“The Sasol share price is linked to what the spot rand/oil price is doing. And the spot rand/oil has crashed, fallen off a cliff, over the last six months,” an oil and gas analyst at Nedbank Capital, Mohamed Kharva, said.

Analysts say that, at these prices, at least one of Sasol’s two mega-projects in the US will be affected.

Independent projects
Sasol has two independent projects, an ethane cracker and the gas-to-liquids plant, at its site in Lake Charles in Louisiana. In October last year, Sasol made the final investment decision (FID) on the world-scale ethane cracker and secured a $4-billion credit facility in December. The cracker will convert ethane, a constituent of natural gas, into ethylene, which can be used to produce a wide range of chemical feedstocks for products such as cooldrink cans and detergents.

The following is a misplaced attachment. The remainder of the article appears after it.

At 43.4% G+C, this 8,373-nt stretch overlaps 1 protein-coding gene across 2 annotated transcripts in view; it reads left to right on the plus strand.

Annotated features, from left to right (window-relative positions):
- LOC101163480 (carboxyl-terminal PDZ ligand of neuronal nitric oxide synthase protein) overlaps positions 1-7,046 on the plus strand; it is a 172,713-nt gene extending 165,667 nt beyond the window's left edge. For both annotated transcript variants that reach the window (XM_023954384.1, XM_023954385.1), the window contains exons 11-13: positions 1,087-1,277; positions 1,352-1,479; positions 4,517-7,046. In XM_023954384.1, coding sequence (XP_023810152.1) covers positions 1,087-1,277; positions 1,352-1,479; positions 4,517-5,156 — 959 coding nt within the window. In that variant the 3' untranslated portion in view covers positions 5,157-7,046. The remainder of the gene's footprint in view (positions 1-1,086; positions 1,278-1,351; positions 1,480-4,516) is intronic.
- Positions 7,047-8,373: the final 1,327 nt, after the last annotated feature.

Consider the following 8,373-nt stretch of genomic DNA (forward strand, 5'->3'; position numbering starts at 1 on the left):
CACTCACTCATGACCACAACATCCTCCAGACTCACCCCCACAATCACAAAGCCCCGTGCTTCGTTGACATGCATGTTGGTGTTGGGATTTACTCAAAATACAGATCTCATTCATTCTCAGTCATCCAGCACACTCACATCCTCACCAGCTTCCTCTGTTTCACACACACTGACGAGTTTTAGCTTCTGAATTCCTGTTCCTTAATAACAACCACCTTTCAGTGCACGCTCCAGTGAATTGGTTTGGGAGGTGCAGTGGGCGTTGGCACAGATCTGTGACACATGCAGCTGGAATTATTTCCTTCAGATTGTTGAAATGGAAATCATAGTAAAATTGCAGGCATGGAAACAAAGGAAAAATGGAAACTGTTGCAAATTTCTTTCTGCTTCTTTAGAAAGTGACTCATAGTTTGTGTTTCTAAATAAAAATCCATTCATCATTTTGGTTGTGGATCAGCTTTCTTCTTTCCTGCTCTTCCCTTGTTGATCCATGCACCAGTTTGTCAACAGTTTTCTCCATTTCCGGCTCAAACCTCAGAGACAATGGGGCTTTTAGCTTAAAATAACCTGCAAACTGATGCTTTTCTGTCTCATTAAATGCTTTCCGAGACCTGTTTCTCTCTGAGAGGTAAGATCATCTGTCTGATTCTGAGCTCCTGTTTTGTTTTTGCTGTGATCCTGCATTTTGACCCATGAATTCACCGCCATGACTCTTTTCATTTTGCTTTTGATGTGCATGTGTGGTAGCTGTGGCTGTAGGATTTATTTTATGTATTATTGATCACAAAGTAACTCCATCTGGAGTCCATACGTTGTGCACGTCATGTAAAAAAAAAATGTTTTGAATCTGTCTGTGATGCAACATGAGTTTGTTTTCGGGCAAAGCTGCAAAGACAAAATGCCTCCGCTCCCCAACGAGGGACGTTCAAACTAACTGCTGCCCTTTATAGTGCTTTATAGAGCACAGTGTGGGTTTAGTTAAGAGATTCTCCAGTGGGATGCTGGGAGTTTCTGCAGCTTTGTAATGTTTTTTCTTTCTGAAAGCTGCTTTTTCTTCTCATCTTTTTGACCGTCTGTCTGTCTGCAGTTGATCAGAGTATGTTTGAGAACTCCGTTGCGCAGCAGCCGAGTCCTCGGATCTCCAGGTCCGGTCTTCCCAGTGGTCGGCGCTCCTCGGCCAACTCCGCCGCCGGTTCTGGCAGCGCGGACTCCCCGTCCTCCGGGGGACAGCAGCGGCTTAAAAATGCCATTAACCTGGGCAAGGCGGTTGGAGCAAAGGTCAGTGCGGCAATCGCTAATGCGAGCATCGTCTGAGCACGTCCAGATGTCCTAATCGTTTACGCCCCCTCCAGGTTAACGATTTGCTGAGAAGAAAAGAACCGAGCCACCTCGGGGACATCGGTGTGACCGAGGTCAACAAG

But the riskier of the two investments, the gas-to-liquids plant, is unlikely to go ahead under current conditions, analysts say – despite a special incentive offered by the state of Louisiana, which includes $257-million in grants, a $20-million worker training facility and a $115-million payment to the company for land and infrastructure.

The gas-to-liquids plant would create fuel from natural gas, taking advantage of the shale gas boom in the US, and will be the energy giant’s largest investment to date.

“The gas-to-liquids plant is not going to happen, not at these prices,” said an analyst who asked not to be named. “You need about $100 per barrel for it to work. Sasol will say they need $80, but at $50 it doesn’t make any sense at all. It’s not necessarily a bad thing”, the analyst said. “Shareholders were worried about it going ahead anyway … even with the subsidies.”